Why ajuinata is the Inuktitut word we could all use right now

·4 min read
Why ajuinata is the Inuktitut word we could all use right now

When Gov. Gen. Mary Simon visited Windsor Castle last month, she may have taught Queen Elizabeth a new word: ajuinata, roughly pronounced aye-yoo-ee-nah-tah.

In fact, it's not a new word at all, but a very old one, Simon later explained to the CBC's Adrienne Arsenault.

"Ajuinata means that if you're confronted with adversity or things that are difficult, you keep going, you don't give up, and you need to make a commitment to continue to make changes," said Simon, the first Indigenous person to hold the office.

It's a word Simon used to applaud the perseverance of Indigenous delegates after Pope Francis apologized for the Catholic Church's role in Canada's residential school system.

Steve Parsons/The Associated Press
Steve Parsons/The Associated Press

It's also a word she employs when she makes "random calls of kindness" to Indigenous community leaders and other change-makers, a habit she said was inspired by a recent segment on CBC's Ottawa Morning.

In December as part of CBC's Project Give, Ottawa Morning organized surprise calls from Canadian VIPs — including Simon — to people listeners had nominated as in need of a pick-me-up.

"I've always used that word myself for my own work, so now I use it at Rideau Hall," Simon told host Robyn Bresnahan earlier this week.

She explained that the term is so steeped in Inuit culture that it's difficult to think of a single English word that captures its full meaning.

"It's hard to translate almost, because it comes from the language, from the culture," Simon said. "Before we had the communities we were very much out on the land and sometimes things became difficult, so we always said 'ajuinata' — never give up, let's keep going."

CBC/Arctic Blue
CBC/Arctic Blue

There are dialectical differences. Simon, who hails from Nunavik, uses ajuinata or ᐊᔾᔪᐃᑕ, while in Iqaluit, for example, many people would say ajuinaqta or ᐊᔪᐃᓇᖅᑕ. Elsewhere across the North, they might use a different word altogether.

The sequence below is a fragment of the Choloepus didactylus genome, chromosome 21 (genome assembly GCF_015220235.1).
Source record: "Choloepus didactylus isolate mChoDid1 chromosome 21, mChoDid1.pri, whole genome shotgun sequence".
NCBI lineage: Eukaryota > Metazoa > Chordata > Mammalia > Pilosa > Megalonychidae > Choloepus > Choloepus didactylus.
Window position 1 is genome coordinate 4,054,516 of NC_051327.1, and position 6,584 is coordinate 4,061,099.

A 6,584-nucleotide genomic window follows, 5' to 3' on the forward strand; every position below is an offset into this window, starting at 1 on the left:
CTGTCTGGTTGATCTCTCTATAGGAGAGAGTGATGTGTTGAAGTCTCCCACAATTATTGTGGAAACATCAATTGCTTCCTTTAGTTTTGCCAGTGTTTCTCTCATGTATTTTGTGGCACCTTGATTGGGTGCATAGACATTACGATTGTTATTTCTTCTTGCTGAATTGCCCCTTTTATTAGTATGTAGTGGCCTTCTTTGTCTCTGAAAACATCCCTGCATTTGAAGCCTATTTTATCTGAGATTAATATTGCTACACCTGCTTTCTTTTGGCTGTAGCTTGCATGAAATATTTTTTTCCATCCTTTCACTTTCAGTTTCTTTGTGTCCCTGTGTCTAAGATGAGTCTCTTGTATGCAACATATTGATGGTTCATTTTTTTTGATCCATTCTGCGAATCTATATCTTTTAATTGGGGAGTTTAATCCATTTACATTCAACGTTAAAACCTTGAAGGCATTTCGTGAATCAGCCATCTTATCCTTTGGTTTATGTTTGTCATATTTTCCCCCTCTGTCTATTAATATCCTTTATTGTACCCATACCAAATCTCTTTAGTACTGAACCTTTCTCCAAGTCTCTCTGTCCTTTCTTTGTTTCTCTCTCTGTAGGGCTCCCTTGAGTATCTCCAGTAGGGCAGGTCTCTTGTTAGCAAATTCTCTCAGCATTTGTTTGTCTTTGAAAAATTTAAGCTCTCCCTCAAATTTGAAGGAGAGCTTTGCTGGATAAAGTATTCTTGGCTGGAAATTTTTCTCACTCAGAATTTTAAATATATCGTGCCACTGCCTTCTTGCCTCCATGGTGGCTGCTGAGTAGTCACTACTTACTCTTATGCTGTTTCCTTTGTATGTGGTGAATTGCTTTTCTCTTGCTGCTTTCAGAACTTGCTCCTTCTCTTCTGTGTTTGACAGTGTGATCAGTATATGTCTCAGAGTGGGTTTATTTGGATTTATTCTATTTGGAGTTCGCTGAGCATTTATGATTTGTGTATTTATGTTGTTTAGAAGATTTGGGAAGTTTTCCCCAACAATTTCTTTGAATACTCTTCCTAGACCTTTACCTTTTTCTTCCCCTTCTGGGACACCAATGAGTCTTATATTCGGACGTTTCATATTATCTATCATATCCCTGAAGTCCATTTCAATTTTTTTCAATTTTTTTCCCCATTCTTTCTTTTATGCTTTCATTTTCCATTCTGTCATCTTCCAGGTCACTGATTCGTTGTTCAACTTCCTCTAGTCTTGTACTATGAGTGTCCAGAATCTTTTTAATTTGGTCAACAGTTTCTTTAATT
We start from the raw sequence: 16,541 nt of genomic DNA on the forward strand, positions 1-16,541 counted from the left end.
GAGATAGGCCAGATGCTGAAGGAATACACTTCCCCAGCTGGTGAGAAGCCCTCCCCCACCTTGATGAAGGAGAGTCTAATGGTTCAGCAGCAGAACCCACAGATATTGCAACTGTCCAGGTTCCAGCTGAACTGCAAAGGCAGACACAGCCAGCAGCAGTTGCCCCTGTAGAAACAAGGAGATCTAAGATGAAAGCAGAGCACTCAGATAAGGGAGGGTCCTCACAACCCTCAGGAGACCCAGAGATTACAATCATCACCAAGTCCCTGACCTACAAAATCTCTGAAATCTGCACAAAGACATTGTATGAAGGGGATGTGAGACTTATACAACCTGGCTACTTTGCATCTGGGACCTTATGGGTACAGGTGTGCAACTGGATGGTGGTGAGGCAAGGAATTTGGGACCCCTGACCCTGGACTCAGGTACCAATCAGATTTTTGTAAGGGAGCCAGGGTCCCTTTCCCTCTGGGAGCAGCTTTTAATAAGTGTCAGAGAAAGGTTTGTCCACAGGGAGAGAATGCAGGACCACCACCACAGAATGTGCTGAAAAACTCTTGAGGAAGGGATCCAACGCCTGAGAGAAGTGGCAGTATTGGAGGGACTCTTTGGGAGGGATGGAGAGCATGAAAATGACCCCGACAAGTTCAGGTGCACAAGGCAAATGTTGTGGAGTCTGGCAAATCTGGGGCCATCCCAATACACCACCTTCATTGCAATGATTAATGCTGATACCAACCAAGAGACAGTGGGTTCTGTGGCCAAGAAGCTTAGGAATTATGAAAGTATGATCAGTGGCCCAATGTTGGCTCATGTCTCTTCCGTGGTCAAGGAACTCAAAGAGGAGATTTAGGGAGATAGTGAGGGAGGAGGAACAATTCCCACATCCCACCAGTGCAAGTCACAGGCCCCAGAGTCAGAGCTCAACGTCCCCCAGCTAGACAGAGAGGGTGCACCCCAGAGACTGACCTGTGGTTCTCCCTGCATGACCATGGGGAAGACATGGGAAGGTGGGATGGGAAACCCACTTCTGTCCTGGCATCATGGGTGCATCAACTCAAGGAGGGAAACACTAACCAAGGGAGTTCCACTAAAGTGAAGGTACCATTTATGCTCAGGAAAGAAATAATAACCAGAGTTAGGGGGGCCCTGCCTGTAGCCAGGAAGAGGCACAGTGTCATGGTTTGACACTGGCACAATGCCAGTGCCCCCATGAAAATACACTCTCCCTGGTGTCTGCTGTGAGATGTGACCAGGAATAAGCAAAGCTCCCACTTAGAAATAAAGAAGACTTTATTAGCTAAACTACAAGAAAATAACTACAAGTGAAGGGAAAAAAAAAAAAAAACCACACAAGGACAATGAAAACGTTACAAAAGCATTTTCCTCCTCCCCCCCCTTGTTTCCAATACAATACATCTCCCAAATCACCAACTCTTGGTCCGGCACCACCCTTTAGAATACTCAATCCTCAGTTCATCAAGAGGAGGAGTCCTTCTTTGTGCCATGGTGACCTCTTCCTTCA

Whichever variation is used, the sentiment behind ajuinata is universal, and these days it could be applied to all kinds of situations, from the war in Ukraine to the lingering COVID-19 pandemic.

Manitok Thompson, executive director of the Inuit Broadcasting Corporation, explained that while the term is deeply rooted in the struggle for survival against the harsh elements of the North, it could easily be used in different contexts, too.

It would translate to any culture. It's something that's needed now all over the world. —Manitok Thompson

"It would translate to any culture. It's something that's needed now all over the world. They are very powerful words that you have to hold on [to], and that you need to pass on to the young people because it's a different world now," Thompson said.

"Today, it's something that needs to be heard across the board for nurses, for doctors, for patients, for people, for elders, for children, for youth, for mothers, for fathers — these words are very powerful in our culture because we're survivors."

Submitted by Manitok Thompson
Submitted by Manitok Thompson

For Joanna Awa, current host of CBC North's supper-hour Inuktitut-language TV newscast Igalaaq, the concept of ajuinata holds a deeply personal meaning.

"When I had a special needs child I told myself 'ajuinata,' because I couldn't give up looking after her," said Awa, whose daughter Jenna lives in a care home in Ottawa.

Visiting Jenna became even more difficult during the pandemic, Awa said.

"It's like a mental exercise where, instead of just throwing up your arms, which is very easy to do, there was no choice but to continue, although you're faced with many challenges."

Awa said in Iqaluit, where she lives now, people are always telling each other "ajuinata."

"Because we've had water issues, fuel issues, now recently our landfill caught on fire — our community has been faced with these challenges, but we've come together and said, 'We can do this.'"

Submitted by Joanna Awa
Submitted by Joanna Awa

Awa also agreed there's no concise English equivalent, possibly because the experiences of the two cultures have been so vastly different.

"There's not one English word that fits, because it's got a very rooted meaning to our life previously, before colonization, where we basically lived in the harshest environment and we had to survive every single day," she said.

Thompson said she'd like to see English-speakers adopt ajuinata, and suggested another phrase to add to their vocabulary, which she spelled aniguniaqmijuq.

"This is very common in counselling people that are about to give up, that are having a hard time," she said. "It means, 'This too shall pass.'"

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